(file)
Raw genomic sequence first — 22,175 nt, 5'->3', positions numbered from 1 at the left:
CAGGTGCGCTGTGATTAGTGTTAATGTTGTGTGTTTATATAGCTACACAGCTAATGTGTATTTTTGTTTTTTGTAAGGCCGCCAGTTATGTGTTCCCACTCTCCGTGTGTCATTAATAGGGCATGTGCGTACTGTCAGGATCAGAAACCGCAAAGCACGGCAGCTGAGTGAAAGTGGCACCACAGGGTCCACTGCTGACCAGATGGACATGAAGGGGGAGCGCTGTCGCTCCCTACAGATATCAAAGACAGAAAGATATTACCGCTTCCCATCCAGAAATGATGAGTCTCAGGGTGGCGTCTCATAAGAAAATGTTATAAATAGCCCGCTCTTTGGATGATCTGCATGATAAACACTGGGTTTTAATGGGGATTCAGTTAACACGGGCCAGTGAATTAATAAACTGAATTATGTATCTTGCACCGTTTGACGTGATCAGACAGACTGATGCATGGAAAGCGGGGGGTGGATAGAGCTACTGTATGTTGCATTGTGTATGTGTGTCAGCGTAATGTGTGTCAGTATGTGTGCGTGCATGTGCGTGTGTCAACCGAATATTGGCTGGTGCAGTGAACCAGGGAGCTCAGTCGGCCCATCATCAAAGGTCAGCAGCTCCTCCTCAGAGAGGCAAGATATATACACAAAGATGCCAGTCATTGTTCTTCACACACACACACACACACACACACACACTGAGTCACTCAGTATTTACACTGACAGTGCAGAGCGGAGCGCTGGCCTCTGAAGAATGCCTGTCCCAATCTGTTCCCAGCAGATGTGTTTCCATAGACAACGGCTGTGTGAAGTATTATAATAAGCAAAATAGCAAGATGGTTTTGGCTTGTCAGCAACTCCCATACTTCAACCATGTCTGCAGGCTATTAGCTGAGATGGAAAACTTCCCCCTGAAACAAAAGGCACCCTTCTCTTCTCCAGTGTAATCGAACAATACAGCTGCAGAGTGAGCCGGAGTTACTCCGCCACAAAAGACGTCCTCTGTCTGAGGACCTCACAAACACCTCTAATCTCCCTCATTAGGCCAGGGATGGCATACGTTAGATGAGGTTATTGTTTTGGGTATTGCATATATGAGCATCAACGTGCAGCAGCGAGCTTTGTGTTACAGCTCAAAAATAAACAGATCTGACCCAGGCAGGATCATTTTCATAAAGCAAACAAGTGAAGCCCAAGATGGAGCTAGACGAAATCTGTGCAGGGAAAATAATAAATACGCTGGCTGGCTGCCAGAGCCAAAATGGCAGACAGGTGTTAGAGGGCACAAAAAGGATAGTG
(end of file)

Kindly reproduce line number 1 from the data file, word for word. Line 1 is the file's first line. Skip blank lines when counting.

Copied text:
Raw genomic sequence first — 22,175 nt, 5'->3', positions numbered from 1 at the left: